Freeman WM, Brebner K, Amara SG, Reed MS, Pohl J, Phillips AG (2005) Distinct proteomic profiles of amphetamine self-administration transitional states. Pharmacogenomics J 5:203–214PubMedGoogle Scholar
  34. 34.
    Iwazaki T, McGregor IS, Matsumoto I (2006) Protein expression profile in the striatum of acute methamphetamine-treated rats. Brain Res 1097:19–25PubMedGoogle Scholar
  35. 35.
    Iwazaki T, McGregor IS, Matsumoto I (2007) Protein expression profile in the striatum of rats with methamphetamine-induced behavioral sensitization. Proteomics 7:1131–1139PubMedGoogle Scholar
  36. 36.
    Iwazaki T, McGregor IS, Matsumoto I (2008) Protein expression profile in the amygdala of rats with methamphetamine-induced behavioral sensitization. Neurosci Lett 435:113–119PubMedGoogle Scholar
  37. 37.
    Kobeissy FH, Warren MW, Ottens AK, Sadasivan S, Zhang Z, Gold MS, Wang KK (2008) Psychoproteomic analysis of rat cortex following acute methamphetamine exposure. J Proteome Res 7:1971–1983PubMedGoogle Scholar
  38. 38.
    Faure JJ, Hattingh SM, Stein DJ, Daniels WM (2009) Proteomic analysis reveals differentially expressed proteins in the rat frontal cortex after methamphetamine treatment. Metab Brain Dis 24:685–700PubMedGoogle Scholar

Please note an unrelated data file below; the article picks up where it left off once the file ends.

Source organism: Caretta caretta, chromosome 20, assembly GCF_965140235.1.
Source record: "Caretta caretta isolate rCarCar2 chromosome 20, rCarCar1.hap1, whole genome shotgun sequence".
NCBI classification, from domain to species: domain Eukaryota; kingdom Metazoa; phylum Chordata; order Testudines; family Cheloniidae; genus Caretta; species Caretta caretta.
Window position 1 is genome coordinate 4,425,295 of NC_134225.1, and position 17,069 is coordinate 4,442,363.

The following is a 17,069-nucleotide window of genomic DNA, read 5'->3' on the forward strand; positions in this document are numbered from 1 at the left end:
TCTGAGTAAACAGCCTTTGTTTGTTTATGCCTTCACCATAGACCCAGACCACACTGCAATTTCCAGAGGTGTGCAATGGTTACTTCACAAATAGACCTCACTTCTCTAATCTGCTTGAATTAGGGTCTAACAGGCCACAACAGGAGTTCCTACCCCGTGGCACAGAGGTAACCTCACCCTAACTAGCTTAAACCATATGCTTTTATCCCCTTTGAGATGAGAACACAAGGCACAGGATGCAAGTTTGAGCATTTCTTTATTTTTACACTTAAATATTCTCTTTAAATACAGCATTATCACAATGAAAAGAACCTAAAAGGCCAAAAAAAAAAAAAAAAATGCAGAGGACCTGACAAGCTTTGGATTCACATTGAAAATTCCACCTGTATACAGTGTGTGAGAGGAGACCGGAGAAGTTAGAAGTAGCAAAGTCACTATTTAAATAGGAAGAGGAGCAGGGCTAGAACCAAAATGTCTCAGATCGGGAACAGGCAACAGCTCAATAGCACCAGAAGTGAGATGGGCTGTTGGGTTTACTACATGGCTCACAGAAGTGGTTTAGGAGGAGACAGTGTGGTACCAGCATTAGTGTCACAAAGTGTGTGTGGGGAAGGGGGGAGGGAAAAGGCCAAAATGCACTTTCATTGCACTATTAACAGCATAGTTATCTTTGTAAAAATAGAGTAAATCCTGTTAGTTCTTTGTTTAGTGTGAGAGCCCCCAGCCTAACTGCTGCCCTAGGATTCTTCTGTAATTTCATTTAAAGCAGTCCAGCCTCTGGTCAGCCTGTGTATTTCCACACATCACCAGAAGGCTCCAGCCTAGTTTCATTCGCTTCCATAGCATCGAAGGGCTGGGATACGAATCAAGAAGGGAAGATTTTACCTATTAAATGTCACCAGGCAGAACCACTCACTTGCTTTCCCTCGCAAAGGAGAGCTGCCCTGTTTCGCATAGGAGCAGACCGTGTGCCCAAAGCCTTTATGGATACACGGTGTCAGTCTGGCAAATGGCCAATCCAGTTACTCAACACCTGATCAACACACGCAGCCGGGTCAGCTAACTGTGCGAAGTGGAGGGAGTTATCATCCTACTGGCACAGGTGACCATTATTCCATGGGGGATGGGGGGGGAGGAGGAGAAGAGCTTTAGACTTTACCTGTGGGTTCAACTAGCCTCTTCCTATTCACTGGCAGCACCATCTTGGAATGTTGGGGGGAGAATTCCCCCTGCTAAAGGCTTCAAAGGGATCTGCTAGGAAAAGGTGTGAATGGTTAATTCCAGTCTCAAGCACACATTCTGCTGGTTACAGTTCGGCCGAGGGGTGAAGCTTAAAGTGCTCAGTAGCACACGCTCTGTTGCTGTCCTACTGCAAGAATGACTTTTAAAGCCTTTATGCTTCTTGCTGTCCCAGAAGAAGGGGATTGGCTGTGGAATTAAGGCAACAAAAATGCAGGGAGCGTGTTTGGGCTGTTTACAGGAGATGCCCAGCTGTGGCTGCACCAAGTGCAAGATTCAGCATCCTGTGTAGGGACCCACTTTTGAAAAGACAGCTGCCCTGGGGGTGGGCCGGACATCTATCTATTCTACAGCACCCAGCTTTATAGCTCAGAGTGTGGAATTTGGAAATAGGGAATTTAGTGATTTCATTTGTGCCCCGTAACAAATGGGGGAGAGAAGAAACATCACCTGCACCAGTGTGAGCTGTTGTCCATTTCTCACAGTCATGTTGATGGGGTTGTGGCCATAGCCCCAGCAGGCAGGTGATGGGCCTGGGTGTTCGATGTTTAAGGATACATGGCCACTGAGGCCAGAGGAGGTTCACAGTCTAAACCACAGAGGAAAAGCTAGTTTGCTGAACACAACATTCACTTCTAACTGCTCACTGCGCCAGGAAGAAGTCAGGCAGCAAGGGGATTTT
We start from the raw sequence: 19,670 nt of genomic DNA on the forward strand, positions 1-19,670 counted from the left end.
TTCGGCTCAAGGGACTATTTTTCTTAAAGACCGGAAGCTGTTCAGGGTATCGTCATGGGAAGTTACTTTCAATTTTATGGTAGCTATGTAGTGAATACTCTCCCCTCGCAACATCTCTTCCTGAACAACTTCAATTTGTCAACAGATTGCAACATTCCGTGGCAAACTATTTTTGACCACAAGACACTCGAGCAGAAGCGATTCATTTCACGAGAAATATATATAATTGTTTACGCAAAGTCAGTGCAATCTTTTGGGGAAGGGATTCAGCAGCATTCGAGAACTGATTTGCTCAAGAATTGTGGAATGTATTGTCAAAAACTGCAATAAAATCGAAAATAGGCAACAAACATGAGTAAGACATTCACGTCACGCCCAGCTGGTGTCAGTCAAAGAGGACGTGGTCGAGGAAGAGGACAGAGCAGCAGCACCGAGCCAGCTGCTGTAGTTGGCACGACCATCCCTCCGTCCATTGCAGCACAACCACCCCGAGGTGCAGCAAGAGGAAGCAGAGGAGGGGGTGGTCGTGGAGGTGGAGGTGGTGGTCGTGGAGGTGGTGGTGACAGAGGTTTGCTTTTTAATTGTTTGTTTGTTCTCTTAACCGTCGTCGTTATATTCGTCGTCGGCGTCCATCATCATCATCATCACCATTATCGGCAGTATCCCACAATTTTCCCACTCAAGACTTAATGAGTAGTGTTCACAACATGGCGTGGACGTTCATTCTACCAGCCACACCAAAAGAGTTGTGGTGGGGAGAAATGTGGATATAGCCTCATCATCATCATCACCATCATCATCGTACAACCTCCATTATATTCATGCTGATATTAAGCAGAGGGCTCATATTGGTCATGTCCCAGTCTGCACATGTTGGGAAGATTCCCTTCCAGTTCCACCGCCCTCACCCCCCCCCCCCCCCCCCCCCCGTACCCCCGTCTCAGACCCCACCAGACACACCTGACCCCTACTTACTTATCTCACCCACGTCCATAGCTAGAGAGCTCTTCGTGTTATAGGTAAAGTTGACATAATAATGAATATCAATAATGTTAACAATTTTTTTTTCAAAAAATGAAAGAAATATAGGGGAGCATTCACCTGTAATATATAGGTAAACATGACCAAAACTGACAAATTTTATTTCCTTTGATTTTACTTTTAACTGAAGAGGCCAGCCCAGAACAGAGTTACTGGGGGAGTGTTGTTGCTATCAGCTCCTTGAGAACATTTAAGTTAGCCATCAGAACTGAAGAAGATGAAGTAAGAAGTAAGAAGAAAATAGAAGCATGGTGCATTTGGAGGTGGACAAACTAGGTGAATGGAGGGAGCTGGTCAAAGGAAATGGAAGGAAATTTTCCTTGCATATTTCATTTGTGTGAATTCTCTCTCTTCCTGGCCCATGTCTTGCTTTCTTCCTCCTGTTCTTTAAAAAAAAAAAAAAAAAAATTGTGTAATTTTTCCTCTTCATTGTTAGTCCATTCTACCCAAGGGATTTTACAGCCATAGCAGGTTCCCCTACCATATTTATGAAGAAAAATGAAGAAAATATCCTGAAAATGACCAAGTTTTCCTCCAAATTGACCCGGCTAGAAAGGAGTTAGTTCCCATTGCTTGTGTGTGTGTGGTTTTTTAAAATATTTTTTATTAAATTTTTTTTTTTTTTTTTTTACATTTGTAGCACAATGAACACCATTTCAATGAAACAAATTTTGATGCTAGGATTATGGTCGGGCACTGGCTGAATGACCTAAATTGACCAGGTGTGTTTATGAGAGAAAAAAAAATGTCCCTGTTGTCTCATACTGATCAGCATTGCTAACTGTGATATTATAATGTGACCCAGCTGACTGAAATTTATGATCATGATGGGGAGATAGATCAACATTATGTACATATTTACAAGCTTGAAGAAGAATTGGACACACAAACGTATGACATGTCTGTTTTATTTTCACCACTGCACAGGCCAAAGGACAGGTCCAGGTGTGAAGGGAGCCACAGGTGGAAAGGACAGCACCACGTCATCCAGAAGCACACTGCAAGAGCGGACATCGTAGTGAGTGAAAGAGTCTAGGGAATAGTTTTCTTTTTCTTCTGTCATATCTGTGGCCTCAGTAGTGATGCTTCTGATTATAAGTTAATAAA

39. 39.
    Li X, Wang H, Qiu P, Luo H (2008) Proteomic profiling of proteins associated with methamphetamine-induced neurotoxicity in different regions of rat brain. Neurochem Int 52:256–264PubMedGoogle Scholar
  40. 40.
    Yang MH, Kim S, Jung MS, Shim JH, Ryu NK, Yook YJ, Jang CG, Bahk YY, Kim KW, Park JH (2008) Proteomic analysis of methamphetamine-induced reinforcement processes within the mesolimbic dopamine system. Addict Biol 13:287–294PubMedGoogle Scholar
  41. 41.
    Lull ME, Freeman WM, Vrana KE, Mash DC (2008) Correlating human and animal studies of cocaine abuse and gene expression. Ann N Y Acad Sci 1141:58–75PubMedGoogle Scholar
  42. 42.
    Hemby SE (2006) Assessment of genome and proteome profiles in cocaine abuse. Prog Brain Res 158:173–195PubMedGoogle Scholar
  43. 43.